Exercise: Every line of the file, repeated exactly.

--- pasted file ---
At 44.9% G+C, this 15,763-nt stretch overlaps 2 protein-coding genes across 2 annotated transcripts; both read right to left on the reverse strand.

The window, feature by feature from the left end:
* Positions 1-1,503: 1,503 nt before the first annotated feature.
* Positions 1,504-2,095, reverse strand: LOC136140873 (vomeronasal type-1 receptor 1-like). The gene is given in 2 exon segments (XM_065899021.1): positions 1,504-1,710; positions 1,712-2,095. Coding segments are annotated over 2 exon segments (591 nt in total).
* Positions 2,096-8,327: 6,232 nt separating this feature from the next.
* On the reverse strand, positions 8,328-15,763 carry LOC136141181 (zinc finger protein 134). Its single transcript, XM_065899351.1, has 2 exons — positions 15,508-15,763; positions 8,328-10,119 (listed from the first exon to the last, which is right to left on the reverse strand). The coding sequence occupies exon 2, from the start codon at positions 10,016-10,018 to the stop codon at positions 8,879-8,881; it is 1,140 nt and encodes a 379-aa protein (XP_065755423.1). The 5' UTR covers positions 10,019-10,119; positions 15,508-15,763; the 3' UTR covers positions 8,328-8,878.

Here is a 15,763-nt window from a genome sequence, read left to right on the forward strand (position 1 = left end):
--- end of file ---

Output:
At 44.9% G+C, this 15,763-nt stretch overlaps 2 protein-coding genes across 2 annotated transcripts; both read right to left on the reverse strand.

The window, feature by feature from the left end:
* Positions 1-1,503: 1,503 nt before the first annotated feature.
* Positions 1,504-2,095, reverse strand: LOC136140873 (vomeronasal type-1 receptor 1-like). The gene is given in 2 exon segments (XM_065899021.1): positions 1,504-1,710; positions 1,712-2,095. Coding segments are annotated over 2 exon segments (591 nt in total).
* Positions 2,096-8,327: 6,232 nt separating this feature from the next.
* On the reverse strand, positions 8,328-15,763 carry LOC136141181 (zinc finger protein 134). Its single transcript, XM_065899351.1, has 2 exons — positions 15,508-15,763; positions 8,328-10,119 (listed from the first exon to the last, which is right to left on the reverse strand). The coding sequence occupies exon 2, from the start codon at positions 10,016-10,018 to the stop codon at positions 8,879-8,881; it is 1,140 nt and encodes a 379-aa protein (XP_065755423.1). The 5' UTR covers positions 10,019-10,119; positions 15,508-15,763; the 3' UTR covers positions 8,328-8,878.

Here is a 15,763-nt window from a genome sequence, read left to right on the forward strand (position 1 = left end):